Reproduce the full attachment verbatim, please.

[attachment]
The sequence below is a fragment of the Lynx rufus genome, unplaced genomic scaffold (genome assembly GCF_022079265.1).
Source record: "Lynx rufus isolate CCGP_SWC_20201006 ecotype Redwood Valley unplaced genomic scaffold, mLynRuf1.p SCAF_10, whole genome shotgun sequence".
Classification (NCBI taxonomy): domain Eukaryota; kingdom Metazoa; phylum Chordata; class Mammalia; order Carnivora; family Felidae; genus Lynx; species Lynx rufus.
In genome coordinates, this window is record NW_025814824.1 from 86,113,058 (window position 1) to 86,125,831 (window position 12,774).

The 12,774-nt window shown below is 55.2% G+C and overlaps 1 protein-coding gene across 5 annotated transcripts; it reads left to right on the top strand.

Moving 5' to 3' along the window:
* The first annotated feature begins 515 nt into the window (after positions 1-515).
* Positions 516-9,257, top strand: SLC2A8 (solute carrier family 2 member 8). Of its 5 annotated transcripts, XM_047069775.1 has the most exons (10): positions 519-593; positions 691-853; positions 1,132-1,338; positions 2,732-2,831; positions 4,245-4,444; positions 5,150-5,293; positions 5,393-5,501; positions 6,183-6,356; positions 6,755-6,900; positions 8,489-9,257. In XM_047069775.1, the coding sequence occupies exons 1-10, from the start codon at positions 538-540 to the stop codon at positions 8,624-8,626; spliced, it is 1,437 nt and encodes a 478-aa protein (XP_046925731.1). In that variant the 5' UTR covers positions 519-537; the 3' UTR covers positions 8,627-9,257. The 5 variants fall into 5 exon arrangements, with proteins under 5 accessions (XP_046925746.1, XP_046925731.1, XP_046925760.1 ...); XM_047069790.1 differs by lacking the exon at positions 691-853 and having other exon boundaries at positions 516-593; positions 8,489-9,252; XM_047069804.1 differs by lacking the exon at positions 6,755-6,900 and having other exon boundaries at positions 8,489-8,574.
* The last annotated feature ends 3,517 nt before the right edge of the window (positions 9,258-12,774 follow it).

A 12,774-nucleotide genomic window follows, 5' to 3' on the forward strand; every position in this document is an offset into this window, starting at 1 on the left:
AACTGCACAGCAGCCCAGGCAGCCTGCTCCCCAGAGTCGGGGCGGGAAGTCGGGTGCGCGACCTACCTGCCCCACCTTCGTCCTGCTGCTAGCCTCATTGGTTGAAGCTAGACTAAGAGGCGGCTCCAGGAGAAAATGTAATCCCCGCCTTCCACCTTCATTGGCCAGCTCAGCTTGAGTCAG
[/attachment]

The sequence below is a fragment of the Lynx rufus genome, unplaced genomic scaffold (genome assembly GCF_022079265.1).
Source record: "Lynx rufus isolate CCGP_SWC_20201006 ecotype Redwood Valley unplaced genomic scaffold, mLynRuf1.p SCAF_10, whole genome shotgun sequence".
Classification (NCBI taxonomy): domain Eukaryota; kingdom Metazoa; phylum Chordata; class Mammalia; order Carnivora; family Felidae; genus Lynx; species Lynx rufus.
In genome coordinates, this window is record NW_025814824.1 from 86,113,058 (window position 1) to 86,125,831 (window position 12,774).

The 12,774-nt window shown below is 55.2% G+C and overlaps 1 protein-coding gene across 5 annotated transcripts; it reads left to right on the top strand.

Moving 5' to 3' along the window:
* The first annotated feature begins 515 nt into the window (after positions 1-515).
* Positions 516-9,257, top strand: SLC2A8 (solute carrier family 2 member 8). Of its 5 annotated transcripts, XM_047069775.1 has the most exons (10): positions 519-593; positions 691-853; positions 1,132-1,338; positions 2,732-2,831; positions 4,245-4,444; positions 5,150-5,293; positions 5,393-5,501; positions 6,183-6,356; positions 6,755-6,900; positions 8,489-9,257. In XM_047069775.1, the coding sequence occupies exons 1-10, from the start codon at positions 538-540 to the stop codon at positions 8,624-8,626; spliced, it is 1,437 nt and encodes a 478-aa protein (XP_046925731.1). In that variant the 5' UTR covers positions 519-537; the 3' UTR covers positions 8,627-9,257. The 5 variants fall into 5 exon arrangements, with proteins under 5 accessions (XP_046925746.1, XP_046925731.1, XP_046925760.1 ...); XM_047069790.1 differs by lacking the exon at positions 691-853 and having other exon boundaries at positions 516-593; positions 8,489-9,252; XM_047069804.1 differs by lacking the exon at positions 6,755-6,900 and having other exon boundaries at positions 8,489-8,574.
* The last annotated feature ends 3,517 nt before the right edge of the window (positions 9,258-12,774 follow it).

A 12,774-nucleotide genomic window follows, 5' to 3' on the forward strand; every position in this document is an offset into this window, starting at 1 on the left:
AACTGCACAGCAGCCCAGGCAGCCTGCTCCCCAGAGTCGGGGCGGGAAGTCGGGTGCGCGACCTACCTGCCCCACCTTCGTCCTGCTGCTAGCCTCATTGGTTGAAGCTAGACTAAGAGGCGGCTCCAGGAGAAAATGTAATCCCCGCCTTCCACCTTCATTGGCCAGCTCAGCTTGAGTCAG